That 100% check, Greta said, was phenomenally useful to Stratus Digital. The Tidelift Subscription surfaced these issues and offered solutions, thereby mitigating licensing issues, and identifying security vulnerabilities. All issues were addressed.
What’s more, thanks to Tidelift catalogs, Stratus Digital now has a workflow for analyzing components before they choose to use them. Jason Anderson, Integration Architect at Stratus Digital, relies on tasks generated by Tidelift to check code alignment regularly.
“I can see where issues are,” Jason said. “Say Jakarta’s license was incompatible with our use case. I can go back in and approve or deny it based on the license policy, and in our small company, work with the developers to immediately investigate an alternative component that is both secure and compatible with our license policy.”
Tidelift offered the solutions Stratus Digital was looking for:
- Greta gained clarity on which licenses Stratus Digital Systems should be using, which allowed the team to set parameters for components they might use in the future. These policies are set by Stratus Digital with guidance from Tidelift and its partnered open source maintainers.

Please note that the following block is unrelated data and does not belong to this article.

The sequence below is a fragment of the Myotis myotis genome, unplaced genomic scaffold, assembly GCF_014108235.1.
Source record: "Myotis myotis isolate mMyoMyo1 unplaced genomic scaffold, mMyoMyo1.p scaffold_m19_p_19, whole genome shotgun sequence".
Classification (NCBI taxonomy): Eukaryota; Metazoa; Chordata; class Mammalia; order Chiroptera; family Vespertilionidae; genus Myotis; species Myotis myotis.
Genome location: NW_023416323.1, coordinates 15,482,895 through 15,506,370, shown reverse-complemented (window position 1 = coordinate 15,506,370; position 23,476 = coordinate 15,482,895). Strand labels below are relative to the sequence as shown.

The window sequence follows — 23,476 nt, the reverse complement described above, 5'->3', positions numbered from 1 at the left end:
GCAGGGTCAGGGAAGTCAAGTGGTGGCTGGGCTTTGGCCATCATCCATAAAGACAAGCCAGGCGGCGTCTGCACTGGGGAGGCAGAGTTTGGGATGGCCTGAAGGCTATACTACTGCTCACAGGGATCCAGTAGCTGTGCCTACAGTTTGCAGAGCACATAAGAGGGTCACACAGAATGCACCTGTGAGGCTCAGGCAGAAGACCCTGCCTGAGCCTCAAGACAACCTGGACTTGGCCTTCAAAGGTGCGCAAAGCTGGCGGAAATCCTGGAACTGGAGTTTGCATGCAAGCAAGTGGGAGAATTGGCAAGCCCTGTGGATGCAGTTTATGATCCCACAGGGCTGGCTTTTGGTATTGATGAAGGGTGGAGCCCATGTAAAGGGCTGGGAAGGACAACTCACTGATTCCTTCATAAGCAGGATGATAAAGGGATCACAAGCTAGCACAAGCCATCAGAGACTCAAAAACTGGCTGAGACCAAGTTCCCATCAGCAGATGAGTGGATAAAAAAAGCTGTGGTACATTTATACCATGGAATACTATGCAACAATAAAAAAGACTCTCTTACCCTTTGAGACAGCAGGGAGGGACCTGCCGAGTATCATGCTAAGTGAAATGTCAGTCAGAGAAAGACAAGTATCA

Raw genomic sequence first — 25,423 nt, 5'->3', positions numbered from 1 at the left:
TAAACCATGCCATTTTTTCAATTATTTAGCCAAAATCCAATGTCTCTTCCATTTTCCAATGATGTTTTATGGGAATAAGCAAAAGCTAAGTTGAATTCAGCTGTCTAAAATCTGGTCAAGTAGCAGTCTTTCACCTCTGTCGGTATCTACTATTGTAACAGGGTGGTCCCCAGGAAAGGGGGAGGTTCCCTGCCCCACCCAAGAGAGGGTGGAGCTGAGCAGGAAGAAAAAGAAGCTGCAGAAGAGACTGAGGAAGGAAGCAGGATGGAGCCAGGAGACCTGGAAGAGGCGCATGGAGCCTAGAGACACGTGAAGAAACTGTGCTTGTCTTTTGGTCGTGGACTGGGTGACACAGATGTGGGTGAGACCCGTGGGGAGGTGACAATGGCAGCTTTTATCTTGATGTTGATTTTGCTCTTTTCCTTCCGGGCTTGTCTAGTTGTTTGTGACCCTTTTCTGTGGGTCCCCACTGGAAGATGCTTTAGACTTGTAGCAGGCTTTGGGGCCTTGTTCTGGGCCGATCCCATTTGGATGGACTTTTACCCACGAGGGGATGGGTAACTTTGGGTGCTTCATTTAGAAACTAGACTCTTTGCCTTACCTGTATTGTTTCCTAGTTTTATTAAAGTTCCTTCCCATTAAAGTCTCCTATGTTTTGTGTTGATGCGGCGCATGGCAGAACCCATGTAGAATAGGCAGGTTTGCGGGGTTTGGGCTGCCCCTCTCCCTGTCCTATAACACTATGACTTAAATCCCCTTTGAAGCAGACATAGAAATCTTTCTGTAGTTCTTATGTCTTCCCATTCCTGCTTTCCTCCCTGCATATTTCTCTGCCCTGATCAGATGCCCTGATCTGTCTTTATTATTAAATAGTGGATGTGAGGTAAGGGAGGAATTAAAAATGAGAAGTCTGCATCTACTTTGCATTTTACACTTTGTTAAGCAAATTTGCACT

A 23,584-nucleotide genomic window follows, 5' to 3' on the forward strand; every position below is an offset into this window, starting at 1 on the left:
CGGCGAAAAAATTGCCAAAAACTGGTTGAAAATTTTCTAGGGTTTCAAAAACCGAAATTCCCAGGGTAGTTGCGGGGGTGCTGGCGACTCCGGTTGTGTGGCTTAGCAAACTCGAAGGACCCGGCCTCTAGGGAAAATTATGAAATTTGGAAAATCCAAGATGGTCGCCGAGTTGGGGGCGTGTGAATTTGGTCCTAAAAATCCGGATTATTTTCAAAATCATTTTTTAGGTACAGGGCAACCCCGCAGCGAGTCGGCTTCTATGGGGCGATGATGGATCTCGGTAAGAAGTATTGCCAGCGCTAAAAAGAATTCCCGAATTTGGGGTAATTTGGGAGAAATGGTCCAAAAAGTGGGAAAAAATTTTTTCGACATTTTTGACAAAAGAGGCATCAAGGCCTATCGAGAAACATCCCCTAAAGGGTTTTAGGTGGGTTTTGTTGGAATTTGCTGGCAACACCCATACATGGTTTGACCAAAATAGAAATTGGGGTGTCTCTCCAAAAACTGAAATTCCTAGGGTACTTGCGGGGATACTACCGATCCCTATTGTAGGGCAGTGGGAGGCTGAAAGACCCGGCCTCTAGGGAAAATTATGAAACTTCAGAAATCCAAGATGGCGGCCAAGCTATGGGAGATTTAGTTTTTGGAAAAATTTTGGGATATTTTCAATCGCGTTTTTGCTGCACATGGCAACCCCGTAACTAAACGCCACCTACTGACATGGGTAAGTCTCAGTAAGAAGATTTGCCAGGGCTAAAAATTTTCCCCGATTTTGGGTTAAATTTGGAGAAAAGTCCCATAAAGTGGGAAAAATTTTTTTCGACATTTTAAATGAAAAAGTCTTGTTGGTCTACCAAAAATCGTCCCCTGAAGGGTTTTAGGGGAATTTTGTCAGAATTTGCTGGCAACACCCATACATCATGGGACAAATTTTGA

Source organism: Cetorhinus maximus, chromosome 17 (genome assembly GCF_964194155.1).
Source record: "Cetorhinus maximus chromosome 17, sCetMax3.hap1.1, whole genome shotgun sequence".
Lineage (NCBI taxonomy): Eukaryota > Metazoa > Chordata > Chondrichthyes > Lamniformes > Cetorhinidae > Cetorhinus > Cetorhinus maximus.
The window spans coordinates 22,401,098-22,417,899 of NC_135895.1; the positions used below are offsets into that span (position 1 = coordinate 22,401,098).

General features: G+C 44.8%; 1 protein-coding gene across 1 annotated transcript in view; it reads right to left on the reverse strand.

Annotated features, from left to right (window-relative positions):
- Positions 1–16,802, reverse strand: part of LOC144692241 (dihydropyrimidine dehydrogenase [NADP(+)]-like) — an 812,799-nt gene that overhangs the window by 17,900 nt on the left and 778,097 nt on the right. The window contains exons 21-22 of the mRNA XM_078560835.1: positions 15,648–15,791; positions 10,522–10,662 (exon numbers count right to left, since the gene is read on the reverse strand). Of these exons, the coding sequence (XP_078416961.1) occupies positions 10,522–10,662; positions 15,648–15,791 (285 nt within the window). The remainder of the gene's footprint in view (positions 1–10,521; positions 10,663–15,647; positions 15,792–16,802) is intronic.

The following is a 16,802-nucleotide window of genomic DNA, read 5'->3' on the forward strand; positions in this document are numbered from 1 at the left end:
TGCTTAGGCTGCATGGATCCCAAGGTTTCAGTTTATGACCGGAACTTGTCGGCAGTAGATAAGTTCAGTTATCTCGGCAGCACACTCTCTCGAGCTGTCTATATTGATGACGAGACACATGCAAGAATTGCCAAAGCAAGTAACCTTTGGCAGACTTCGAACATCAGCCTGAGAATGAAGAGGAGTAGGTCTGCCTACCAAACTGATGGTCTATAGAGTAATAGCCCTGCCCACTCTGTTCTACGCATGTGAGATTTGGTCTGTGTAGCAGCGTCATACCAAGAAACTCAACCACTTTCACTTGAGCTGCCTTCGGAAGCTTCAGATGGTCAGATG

- Additionally, Tidelift automates and enforces the process of checking open source licenses associated with dependencies (and transitive dependencies) to make sure they align with the set standards of the company's IP and business requirement.
- Catalogs guided Stratus Digital to the most up-to-date packages, righting any security vulnerabilities. Jason now has a list of known-good, proactively maintained components to use, and can regularly check that they’re on the right path. “We want to make sure that we’re in good shape and this is a great way for us to take the time to do it,” Jason said.
- The Tidelift Subscription allows Greta and the team to generate a bill of materials that shows they are compliant. “We now have a snapshot that we can provide that on this date we are 100% in compliance,” Greta said.
Now Greta has easy answers when investors ask what code they’re using, and Jason has easy answers when researching new components to use.
“Most importantly, through our collaborative, holistic, whole-team engagement between ‘Team Stratus Digital’ and ‘Team Tidelift’, I have full buy-in among my development team, operations team, and even my Board of Directors regarding the importance of effective and efficient managed open source, and optimizing for our business strategy,” Greta said.Tidelift has been essential in helping Stratus Digital implement a solid managed open source strategy—now Stratus Digital can focus on reinventing how customers innovate with cloud computing.